[LLVMdev] global type legalization?

Chris Lattner clattner at apple.com
Wed Aug 18 09:56:10 PDT 2010

On Aug 18, 2010, at 9:22 AM, Bob Wilson wrote:
> I'm looking at llvm-generated ARM code that has some unnecessary UXTB (zero extend) instructions, and it seems to me that doing type legalization as an entirely local transformation is not the best approach.

That's true, but doing isel as a purely local approach isn't the best either :-).  We'd really like to get to whole-function selection dags at some point.

> I'm thinking in particular about legalizing integer types that need to be promoted to the target register size, i.e., i8 and i16 for ARM promoting to i32.
> Currently we sign-extend or zero-extend values of these types at every place where they are defined and used.  The definitions are no problem.  Loads from memory can specify whether the value should be zero or sign extended, and arithmetic operations are going to produce 32-bit values regardless.  Uses (in different basic blocks from the defs) are a different matter.  We add explicit zero extend and sign extend operations for every use, despite the fact that the actual register values will have already been extended to 32 bits when they were defined.
> It seems like we ought to have a pass to globally promote such types to the target register size.
> Has anyone looked at this issue before?  Is there already a solution in place that we just need to adopt for ARM?  Thoughts on what to do otherwise?

There are a couple of different tradeoffs you have to consider here.  First, I'm going to assume that the defined value isn't already zero extended (so that the zexts on the uses aren't purely redundant).  We have code that is supposed to eliminate the purely redundant ones, at least when the definition is emitted before the uses.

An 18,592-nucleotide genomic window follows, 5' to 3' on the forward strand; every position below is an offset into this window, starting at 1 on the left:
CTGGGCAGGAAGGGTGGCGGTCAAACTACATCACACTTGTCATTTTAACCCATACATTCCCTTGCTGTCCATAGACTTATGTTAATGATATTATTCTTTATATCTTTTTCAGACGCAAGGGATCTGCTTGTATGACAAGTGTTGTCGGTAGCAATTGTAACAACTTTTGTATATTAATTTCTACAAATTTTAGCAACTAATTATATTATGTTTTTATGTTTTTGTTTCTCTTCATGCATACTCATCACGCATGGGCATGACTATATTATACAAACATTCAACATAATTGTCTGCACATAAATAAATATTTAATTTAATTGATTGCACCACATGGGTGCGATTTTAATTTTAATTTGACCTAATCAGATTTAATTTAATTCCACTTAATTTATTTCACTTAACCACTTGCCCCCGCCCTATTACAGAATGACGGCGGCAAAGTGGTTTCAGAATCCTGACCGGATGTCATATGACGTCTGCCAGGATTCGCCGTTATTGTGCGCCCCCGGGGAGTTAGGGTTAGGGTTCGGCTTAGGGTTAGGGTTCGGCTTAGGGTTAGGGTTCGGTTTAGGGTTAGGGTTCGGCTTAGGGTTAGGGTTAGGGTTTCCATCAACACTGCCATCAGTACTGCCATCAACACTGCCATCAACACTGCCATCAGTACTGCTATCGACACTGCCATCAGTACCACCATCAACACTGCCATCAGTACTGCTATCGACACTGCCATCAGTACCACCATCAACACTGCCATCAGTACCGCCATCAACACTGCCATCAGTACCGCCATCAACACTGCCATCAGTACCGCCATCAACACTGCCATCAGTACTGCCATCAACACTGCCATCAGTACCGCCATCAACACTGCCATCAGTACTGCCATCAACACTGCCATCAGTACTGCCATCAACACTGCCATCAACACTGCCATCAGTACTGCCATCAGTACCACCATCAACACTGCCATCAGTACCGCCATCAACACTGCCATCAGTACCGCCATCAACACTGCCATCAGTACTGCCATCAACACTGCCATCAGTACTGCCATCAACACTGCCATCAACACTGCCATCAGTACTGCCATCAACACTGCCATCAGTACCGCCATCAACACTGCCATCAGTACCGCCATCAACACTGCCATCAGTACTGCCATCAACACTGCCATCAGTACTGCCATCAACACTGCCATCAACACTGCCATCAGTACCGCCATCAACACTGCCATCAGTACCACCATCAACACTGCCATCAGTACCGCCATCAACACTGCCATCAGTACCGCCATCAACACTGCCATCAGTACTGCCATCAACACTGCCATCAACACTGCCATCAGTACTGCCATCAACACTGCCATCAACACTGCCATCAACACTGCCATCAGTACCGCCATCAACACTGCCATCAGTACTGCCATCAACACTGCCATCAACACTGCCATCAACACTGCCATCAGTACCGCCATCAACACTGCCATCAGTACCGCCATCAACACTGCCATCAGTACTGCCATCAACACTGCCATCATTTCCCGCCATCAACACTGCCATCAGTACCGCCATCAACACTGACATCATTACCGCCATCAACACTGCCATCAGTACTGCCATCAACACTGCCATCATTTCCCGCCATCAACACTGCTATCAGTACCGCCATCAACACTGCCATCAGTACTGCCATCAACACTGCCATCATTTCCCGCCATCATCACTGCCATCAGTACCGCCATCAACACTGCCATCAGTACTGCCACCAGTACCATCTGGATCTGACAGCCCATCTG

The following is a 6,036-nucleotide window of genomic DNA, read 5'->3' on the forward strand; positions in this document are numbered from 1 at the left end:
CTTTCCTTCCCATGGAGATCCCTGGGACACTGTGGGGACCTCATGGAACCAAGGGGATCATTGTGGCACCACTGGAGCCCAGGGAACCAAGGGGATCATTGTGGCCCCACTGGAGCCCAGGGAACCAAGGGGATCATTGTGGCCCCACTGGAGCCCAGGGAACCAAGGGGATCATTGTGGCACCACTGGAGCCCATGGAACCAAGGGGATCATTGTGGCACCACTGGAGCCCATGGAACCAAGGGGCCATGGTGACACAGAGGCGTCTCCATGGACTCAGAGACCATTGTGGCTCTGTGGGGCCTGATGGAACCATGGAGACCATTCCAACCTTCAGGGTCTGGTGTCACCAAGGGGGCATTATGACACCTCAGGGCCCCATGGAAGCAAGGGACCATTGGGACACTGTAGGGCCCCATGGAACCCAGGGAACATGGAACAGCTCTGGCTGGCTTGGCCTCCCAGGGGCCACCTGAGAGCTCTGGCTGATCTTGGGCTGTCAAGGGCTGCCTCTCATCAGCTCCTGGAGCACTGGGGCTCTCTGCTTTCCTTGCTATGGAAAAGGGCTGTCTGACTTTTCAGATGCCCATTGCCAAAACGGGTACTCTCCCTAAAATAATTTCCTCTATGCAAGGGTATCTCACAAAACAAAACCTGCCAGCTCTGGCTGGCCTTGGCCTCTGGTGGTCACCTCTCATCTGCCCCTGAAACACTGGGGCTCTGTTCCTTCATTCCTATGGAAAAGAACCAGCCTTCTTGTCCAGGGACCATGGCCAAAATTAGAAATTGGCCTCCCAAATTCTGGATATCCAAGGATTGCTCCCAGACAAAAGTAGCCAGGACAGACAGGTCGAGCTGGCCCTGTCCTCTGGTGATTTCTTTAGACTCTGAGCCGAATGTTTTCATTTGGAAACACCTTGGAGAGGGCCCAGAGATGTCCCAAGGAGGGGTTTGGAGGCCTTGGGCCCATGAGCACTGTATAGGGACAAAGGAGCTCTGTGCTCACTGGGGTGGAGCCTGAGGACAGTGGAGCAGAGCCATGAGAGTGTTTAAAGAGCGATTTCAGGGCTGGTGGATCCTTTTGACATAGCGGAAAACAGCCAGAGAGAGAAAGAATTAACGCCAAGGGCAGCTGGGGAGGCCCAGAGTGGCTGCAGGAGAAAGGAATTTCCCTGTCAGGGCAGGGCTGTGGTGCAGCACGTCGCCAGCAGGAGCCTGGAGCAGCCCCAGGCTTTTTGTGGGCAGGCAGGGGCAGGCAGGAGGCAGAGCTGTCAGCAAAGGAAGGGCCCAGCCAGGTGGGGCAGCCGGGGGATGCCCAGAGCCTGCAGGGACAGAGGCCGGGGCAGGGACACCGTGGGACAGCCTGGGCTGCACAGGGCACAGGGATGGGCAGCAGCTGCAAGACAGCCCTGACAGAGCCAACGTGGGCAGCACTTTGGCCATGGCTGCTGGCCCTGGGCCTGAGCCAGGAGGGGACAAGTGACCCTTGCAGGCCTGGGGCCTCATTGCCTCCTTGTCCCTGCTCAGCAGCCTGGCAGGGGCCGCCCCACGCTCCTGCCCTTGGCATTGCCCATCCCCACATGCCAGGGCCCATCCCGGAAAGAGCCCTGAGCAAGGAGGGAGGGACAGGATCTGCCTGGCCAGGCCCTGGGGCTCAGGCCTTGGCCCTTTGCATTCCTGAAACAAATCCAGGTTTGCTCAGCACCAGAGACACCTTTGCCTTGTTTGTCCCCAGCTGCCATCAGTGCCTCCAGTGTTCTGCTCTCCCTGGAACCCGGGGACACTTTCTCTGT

Some things to consider: When the input to the zext is spilled, the reload can be folded into the zext on almost all targets, making the zext free.  When the zext *isn't* folded into a load, what you're really looking for is a code placement pass which tries to put the zexts in non-redundant (and non-partially redundant) places.

This sort of code placement pass could be done at the LLVM IR level (as a prelegalization like you mention), it could be done as a pre-regalloc machine pass, or as a post-regalloc machine pass.

The right answer depends on what and how much you care about this.  If you're seeing fully redundant zexts, then I'd look into why machinecse isn't picking this up.  If you're seeing partially redundant cases, then machine sink is missing something.  If you're seeing reextends of already extended values, then it sounds like the heuristic to track that the live-out vreg is extended isn't working.

I tend to think that it isn't worth the compile time to try to microoptimize out every compare, but I could be convinced otherwise if there are important use cases we're failing to handle.  I also do think that whole-function selection dags will solve a lot of grossness (e.g. much of codegen prepare) with a very clean model.


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